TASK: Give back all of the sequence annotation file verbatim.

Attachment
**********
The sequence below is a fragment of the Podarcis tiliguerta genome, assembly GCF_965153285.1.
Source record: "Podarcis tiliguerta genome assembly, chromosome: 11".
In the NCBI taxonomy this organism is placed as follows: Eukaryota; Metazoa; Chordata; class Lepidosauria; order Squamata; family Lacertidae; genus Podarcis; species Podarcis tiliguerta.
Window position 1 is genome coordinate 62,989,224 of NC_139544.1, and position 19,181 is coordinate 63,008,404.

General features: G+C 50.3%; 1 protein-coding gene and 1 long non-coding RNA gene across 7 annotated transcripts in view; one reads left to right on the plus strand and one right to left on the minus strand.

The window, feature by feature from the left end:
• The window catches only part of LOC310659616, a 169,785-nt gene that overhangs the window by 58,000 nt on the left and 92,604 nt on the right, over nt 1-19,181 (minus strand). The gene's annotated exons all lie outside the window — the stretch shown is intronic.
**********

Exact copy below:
The sequence below is a fragment of the Podarcis tiliguerta genome, assembly GCF_965153285.1.
Source record: "Podarcis tiliguerta genome assembly, chromosome: 11".
In the NCBI taxonomy this organism is placed as follows: Eukaryota; Metazoa; Chordata; class Lepidosauria; order Squamata; family Lacertidae; genus Podarcis; species Podarcis tiliguerta.
Window position 1 is genome coordinate 62,989,224 of NC_139544.1, and position 19,181 is coordinate 63,008,404.

General features: G+C 50.3%; 1 protein-coding gene and 1 long non-coding RNA gene across 7 annotated transcripts in view; one reads left to right on the plus strand and one right to left on the minus strand.

The window, feature by feature from the left end:
• The window catches only part of LOC310659616, a 169,785-nt gene that overhangs the window by 58,000 nt on the left and 92,604 nt on the right, over nt 1-19,181 (minus strand). The gene's annotated exons all lie outside the window — the stretch shown is intronic.